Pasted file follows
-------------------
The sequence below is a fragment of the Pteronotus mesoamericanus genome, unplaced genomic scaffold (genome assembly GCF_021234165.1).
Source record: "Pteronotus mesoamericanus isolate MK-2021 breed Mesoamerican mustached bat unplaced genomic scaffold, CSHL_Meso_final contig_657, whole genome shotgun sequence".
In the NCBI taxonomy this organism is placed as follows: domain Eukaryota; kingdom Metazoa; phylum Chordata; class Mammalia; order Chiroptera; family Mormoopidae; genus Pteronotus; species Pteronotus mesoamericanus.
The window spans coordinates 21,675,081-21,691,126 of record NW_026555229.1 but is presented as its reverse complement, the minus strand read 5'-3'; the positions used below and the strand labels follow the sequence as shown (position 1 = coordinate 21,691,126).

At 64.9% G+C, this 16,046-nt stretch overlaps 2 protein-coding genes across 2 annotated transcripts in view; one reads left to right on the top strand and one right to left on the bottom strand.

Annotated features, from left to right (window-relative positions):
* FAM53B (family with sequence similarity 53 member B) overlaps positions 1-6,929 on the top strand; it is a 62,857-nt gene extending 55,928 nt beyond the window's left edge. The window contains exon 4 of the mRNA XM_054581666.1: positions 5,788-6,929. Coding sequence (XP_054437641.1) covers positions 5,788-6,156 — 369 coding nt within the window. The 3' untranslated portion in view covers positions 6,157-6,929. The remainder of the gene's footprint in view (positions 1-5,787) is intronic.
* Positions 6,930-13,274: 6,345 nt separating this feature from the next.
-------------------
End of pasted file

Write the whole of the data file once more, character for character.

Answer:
The sequence below is a fragment of the Pteronotus mesoamericanus genome, unplaced genomic scaffold (genome assembly GCF_021234165.1).
Source record: "Pteronotus mesoamericanus isolate MK-2021 breed Mesoamerican mustached bat unplaced genomic scaffold, CSHL_Meso_final contig_657, whole genome shotgun sequence".
In the NCBI taxonomy this organism is placed as follows: domain Eukaryota; kingdom Metazoa; phylum Chordata; class Mammalia; order Chiroptera; family Mormoopidae; genus Pteronotus; species Pteronotus mesoamericanus.
The window spans coordinates 21,675,081-21,691,126 of record NW_026555229.1 but is presented as its reverse complement, the minus strand read 5'-3'; the positions used below and the strand labels follow the sequence as shown (position 1 = coordinate 21,691,126).

At 64.9% G+C, this 16,046-nt stretch overlaps 2 protein-coding genes across 2 annotated transcripts in view; one reads left to right on the top strand and one right to left on the bottom strand.

Annotated features, from left to right (window-relative positions):
* FAM53B (family with sequence similarity 53 member B) overlaps positions 1-6,929 on the top strand; it is a 62,857-nt gene extending 55,928 nt beyond the window's left edge. The window contains exon 4 of the mRNA XM_054581666.1: positions 5,788-6,929. Coding sequence (XP_054437641.1) covers positions 5,788-6,156 — 369 coding nt within the window. The 3' untranslated portion in view covers positions 6,157-6,929. The remainder of the gene's footprint in view (positions 1-5,787) is intronic.
* Positions 6,930-13,274: 6,345 nt separating this feature from the next.